In saying Cross the Chasm, this is entrepreneur speak for “Crossing the Innovation Chasm”. Doing a sequelized concept helps you mitigate risk by pattern iterating. Said in plain English, when you join a parade in-progress, you have a lot less risk. Plus, you practice selling and promoting something that exists. Selling as a sales virgin while simultaneously building a product is pretty near impossible to accomplish as an undergrad who is taking three other classes while also playing a varsity sport called “Football”.

So, effen do a sequel.

There is a ten minute video that sums up my sequelized concept of “Cross the Chasm from the Right”. 
Of course, Geoffrey Moore wrote: “Crossing the Chasm”

Yes, I just innovated a concept that is not mine. This leads perfectly into #ENGR145; Lec 3 “Brainstorming”.

(8) Half-BAKED:

To knowledge activate classroom concepts of brainstorming, we would play, “Three quarters baked“. This is based on the game that VC Dave McClure invented called Half-baked. Remember, in Engineering 145, you must come up with an idea and pitch it to get co-founders.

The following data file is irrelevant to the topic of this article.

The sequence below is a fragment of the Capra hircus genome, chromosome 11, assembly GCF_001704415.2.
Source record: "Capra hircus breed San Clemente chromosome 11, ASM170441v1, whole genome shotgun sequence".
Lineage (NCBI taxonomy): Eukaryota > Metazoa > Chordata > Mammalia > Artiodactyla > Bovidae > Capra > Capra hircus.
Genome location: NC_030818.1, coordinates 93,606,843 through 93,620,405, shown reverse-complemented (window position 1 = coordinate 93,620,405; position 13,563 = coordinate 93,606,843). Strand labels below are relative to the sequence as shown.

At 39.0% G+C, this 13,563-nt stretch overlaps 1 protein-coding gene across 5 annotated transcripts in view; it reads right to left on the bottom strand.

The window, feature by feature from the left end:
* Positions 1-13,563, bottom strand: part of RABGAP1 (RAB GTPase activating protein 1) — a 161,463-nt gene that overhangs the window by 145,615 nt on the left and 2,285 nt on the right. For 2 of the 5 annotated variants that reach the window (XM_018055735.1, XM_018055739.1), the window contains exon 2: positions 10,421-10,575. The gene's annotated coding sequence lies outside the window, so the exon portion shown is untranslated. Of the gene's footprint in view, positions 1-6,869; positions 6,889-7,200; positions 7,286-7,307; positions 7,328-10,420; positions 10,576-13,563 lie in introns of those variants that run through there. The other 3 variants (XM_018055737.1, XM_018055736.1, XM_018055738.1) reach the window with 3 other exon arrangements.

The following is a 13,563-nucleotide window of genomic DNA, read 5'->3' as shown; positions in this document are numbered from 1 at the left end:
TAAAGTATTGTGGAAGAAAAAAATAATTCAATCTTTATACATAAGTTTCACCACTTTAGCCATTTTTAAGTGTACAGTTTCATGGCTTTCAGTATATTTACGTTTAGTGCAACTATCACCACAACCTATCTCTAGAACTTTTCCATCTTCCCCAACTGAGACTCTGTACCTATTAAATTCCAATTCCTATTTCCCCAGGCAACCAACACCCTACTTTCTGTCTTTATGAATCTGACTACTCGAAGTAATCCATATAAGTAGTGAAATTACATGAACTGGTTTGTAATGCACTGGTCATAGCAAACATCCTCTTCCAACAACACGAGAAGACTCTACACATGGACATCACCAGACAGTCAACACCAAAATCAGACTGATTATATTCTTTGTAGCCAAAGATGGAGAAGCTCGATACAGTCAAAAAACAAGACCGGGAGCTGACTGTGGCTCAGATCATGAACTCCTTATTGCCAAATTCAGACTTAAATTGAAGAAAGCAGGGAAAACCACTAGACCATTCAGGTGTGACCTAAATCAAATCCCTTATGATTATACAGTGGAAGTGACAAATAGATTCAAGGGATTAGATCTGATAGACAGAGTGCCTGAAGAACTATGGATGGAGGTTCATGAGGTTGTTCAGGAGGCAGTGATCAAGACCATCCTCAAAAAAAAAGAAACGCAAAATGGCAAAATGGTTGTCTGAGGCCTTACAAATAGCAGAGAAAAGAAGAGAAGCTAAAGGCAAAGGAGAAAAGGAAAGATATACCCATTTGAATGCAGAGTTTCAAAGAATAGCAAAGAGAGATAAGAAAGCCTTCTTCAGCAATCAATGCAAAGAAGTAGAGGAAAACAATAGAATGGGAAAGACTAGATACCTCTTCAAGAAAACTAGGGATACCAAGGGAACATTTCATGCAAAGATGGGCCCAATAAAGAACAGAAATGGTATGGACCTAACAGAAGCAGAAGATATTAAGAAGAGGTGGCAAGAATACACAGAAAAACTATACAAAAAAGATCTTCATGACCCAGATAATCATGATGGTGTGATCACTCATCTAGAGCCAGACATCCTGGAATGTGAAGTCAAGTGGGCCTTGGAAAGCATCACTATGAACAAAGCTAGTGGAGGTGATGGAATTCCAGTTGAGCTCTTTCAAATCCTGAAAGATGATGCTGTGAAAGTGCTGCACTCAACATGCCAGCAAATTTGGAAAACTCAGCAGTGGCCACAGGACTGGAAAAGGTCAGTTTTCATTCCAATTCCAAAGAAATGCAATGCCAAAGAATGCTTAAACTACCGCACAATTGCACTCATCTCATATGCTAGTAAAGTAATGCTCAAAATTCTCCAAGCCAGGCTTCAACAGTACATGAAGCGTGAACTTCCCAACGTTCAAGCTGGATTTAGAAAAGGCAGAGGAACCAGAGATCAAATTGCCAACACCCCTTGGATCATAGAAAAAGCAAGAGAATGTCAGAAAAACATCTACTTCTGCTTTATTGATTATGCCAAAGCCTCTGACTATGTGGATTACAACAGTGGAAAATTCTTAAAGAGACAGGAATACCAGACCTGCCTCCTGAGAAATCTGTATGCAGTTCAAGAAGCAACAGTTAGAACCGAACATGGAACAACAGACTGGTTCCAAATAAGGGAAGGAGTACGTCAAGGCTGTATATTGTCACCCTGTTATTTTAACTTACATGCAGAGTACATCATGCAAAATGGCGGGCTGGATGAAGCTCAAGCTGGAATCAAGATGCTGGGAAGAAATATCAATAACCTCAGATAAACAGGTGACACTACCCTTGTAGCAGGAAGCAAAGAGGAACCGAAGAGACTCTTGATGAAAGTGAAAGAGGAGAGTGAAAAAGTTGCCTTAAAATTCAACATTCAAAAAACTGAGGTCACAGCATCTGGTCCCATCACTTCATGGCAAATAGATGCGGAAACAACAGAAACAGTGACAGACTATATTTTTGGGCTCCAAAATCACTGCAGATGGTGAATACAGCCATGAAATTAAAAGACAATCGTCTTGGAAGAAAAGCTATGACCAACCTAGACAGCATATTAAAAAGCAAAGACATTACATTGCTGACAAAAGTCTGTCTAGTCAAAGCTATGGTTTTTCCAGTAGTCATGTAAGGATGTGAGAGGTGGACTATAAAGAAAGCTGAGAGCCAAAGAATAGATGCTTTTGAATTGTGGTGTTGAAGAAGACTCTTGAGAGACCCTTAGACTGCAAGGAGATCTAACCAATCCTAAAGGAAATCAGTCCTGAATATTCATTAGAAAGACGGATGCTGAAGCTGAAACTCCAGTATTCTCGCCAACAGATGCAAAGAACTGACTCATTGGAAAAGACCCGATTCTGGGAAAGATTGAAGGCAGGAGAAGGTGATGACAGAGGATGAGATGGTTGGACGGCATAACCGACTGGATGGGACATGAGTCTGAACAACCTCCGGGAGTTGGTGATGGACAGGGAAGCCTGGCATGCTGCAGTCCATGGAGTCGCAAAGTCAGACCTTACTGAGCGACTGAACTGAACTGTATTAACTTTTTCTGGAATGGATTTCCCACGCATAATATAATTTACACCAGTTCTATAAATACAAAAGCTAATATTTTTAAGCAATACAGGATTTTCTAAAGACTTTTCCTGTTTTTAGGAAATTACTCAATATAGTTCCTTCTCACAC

The way you play half baked is you stand in a circle of 4 -50 people and the goal is to practice pitching companies you just brainstormed. The way it works is one person says a word, the next person says another word. Then the next person in the circle must pitch the two words combined as a startup to the entire circle. The way you play Three quarters baked is that one of the words needs to be a major brand.

get it?! you’re a step closer to being fully baked if you’re three quarters baked!!

Yes, you should do a sequel to a concept that isn’t yours that you master well enough to do a sequelized concept.
Come to think of it…
Hilton Hotels were not the first luxury brand of hotel. They were the first luxury brand of hotel at a moderate price.
CEO of Duck9
Stanford University Entrepreneur in Residence, Emeritus
Duck9 = “Deep Underground Credit Knowledge” 9
125 University Avenue/ 100
Palo Alto CA 94301
650-566-9696 (direct)
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Editor of the BusinessWeek Channel “What They Don’t Teach at Business School”
Read my last 10 tweets at
Author, NY Times Bestseller
“What They Will NEVER Teach You at Stanford Business School” comes out 11-11-14
52 Cards. Two Jokers. What They DO Teach You at Stanford Engineering
Emergency swings and cutting deals as an 9 year old
Duck9 is part of UCMS Inc.